This peer reviewed and published resource was developed to demystify the process of identifying and responding to suicide risk in a transparent, collaborative and therapeutic way. It is based on Structured Professional Judgement to identify evidenced based suicide risk factors in four domains:

  1. Demographic and social
  2. Personal background
  3. Clinical factors in history
  4. Mental State Examination, particularly suicidal thoughts

The identified risk factors are then considered for both immediate and longer term interventions in biological, psychological and social domains to mitigate all identified risks. Its uses may include as an educational tool, to support clinical assessments and to increase patients’ and carers’ identification and understanding of suicidal thoughts and thoughts of self harm. It may assist them in engaging in a collaborative creation of a ‘safety plan’ with their practitioners and enable them to participate more fully in identifying and dealing with their suicidal thoughts.

C-K Bank of Hope

This peer reviewed and published resource was designed to instill hope and decrease the potency and distress of suicidal thoughts or thoughts of self harm. The Bank of Hope is a set of simple coping strategies designed to promote resilience and to decrease the seriousness of distress felt by individuals in emotional and physical pain. The strategies are designed to instil hope, enhance the self-efficacy and internal locus of control of a suicidal person, and to reduce the potency of suicidal thoughts and the likelihood of acting on these thoughts. The techniques are simple enough to be used by distressed suicidal individuals whose ability to cope with new information can be impaired at times of crisis. Its user friendly design makes it suitable for suicidal individuals themselves and all types of carers (statutory and voluntary), including unqualified staff e.g. support workers and those with no specific psychiatric training.

Creating a Safety Plan

This peer reviewed and published clinical resource outlines the way that practitioners can compassionately engage with and collaborate with patients to explore reasons for living, develop strategies to help stay safe, and establish a network of support (carers can assist if appropriate).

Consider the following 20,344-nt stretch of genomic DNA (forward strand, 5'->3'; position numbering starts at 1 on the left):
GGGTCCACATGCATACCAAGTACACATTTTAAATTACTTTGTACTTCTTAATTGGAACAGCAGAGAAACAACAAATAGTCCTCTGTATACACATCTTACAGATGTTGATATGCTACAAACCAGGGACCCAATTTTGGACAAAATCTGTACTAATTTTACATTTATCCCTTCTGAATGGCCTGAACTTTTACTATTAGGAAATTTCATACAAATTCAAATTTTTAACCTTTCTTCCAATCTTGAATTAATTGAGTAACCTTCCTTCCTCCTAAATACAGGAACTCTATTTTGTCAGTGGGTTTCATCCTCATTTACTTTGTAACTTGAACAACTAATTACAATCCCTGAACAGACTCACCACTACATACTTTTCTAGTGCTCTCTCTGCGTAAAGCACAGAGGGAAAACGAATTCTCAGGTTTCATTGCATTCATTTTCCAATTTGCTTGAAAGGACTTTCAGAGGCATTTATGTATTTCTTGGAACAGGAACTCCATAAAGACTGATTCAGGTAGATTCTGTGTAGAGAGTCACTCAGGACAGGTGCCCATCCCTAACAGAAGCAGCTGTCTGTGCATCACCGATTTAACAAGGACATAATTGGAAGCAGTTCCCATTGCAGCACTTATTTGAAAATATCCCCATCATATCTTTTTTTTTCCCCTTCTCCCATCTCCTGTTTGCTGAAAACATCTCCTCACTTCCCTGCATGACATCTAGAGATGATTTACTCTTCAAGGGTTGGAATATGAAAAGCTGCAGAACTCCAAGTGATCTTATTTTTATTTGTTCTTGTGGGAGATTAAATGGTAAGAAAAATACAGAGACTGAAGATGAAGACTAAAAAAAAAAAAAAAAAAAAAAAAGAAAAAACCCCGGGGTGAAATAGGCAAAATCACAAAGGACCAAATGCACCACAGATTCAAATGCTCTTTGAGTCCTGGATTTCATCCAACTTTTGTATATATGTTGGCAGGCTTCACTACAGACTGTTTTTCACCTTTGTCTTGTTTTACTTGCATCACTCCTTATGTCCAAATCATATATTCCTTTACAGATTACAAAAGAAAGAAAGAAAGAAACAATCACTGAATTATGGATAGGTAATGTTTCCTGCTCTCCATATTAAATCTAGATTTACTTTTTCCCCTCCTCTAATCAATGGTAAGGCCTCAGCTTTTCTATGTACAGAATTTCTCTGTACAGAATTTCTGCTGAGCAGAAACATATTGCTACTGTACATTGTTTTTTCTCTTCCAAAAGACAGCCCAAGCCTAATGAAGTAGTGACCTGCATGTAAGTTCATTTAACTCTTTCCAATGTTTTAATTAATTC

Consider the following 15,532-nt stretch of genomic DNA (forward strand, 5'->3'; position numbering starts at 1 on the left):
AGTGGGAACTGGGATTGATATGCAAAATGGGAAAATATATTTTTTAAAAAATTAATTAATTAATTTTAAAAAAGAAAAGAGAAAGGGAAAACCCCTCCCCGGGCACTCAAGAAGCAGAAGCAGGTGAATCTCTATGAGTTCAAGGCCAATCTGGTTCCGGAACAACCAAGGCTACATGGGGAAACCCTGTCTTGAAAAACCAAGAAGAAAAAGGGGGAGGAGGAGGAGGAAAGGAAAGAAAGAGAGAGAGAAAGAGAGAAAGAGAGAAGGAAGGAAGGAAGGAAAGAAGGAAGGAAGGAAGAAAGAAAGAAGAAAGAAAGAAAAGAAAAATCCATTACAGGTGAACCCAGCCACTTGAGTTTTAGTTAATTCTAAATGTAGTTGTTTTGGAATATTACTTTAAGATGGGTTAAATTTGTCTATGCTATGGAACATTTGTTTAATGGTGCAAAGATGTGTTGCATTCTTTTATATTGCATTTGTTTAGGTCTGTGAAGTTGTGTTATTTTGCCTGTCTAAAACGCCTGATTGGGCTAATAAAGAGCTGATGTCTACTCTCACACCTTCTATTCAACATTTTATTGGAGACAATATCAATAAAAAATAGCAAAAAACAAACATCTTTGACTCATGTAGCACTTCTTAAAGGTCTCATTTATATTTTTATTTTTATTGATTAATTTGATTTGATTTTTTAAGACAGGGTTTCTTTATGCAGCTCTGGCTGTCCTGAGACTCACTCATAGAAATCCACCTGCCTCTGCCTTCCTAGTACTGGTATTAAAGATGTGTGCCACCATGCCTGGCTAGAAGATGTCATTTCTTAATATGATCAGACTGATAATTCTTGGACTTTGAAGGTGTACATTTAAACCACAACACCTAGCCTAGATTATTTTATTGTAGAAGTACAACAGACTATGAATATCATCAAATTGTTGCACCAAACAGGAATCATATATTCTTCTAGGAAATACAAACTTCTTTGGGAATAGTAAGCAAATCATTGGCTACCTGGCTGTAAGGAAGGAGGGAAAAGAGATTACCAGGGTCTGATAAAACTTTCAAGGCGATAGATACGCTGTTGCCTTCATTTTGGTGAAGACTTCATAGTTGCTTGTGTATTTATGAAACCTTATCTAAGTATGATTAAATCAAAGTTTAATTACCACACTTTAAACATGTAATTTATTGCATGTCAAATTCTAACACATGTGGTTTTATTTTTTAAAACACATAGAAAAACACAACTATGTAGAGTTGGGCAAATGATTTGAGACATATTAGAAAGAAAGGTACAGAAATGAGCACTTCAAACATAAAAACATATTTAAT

Risk Factors and warning signs

This peer reviewed and published resource is a practitioner friendly table containing a summary of all the evidenced based risk factors for suicide. It has recently been updated and republished with permission in the BMJ Masterclass handbook. The current version also includes warning signs to assist assessors in identifying a ‘Red Flag’ situation when a person may be at imminent risk of suicidal behaviour.

Feeling on the edge resource

RCPsych Resource intended to instil hope in, and compassionately engage with, people who attend the Emergency Department following self harm or with suicidal thoughts

  • To encourage them to stay in hospital to complete their healthcare journey
  • Explains the help that different support organisations can provide

Designed to be handed to patients who attend the Emergency Department following self harm or with suicidal thoughts but also very useful for distressed people at any stage of their healthcare journey.

Cole-King & Wadman Self Harm Mitigation Framework

This peer reviewed and published resource was developed to demystify the process of identifying and responding to young people who engage in self harm in a transparent, collaborative and therapeutic way. It is based on Structured Professional Judgement to identify evidenced based suicide risk factors in four domains:

  1. Demographic and social
  2. Personal background
  3. Clinical factors in history
  4. Mental State Examination, particularly thoughts of self harm

The identified risk factors are then considered for both immediate and longer term interventions in biological, psychological and social domains to mitigate all identified risks. Its uses may include as an educational tool, to support clinical assessments and to increase patients’ and carers’ identification and understanding of self harm. It may assist them in engaging in a collaborative creation of a ‘safety plan’ with their practitioners and enable them to participate more fully in identifying and dealing with their self -harm.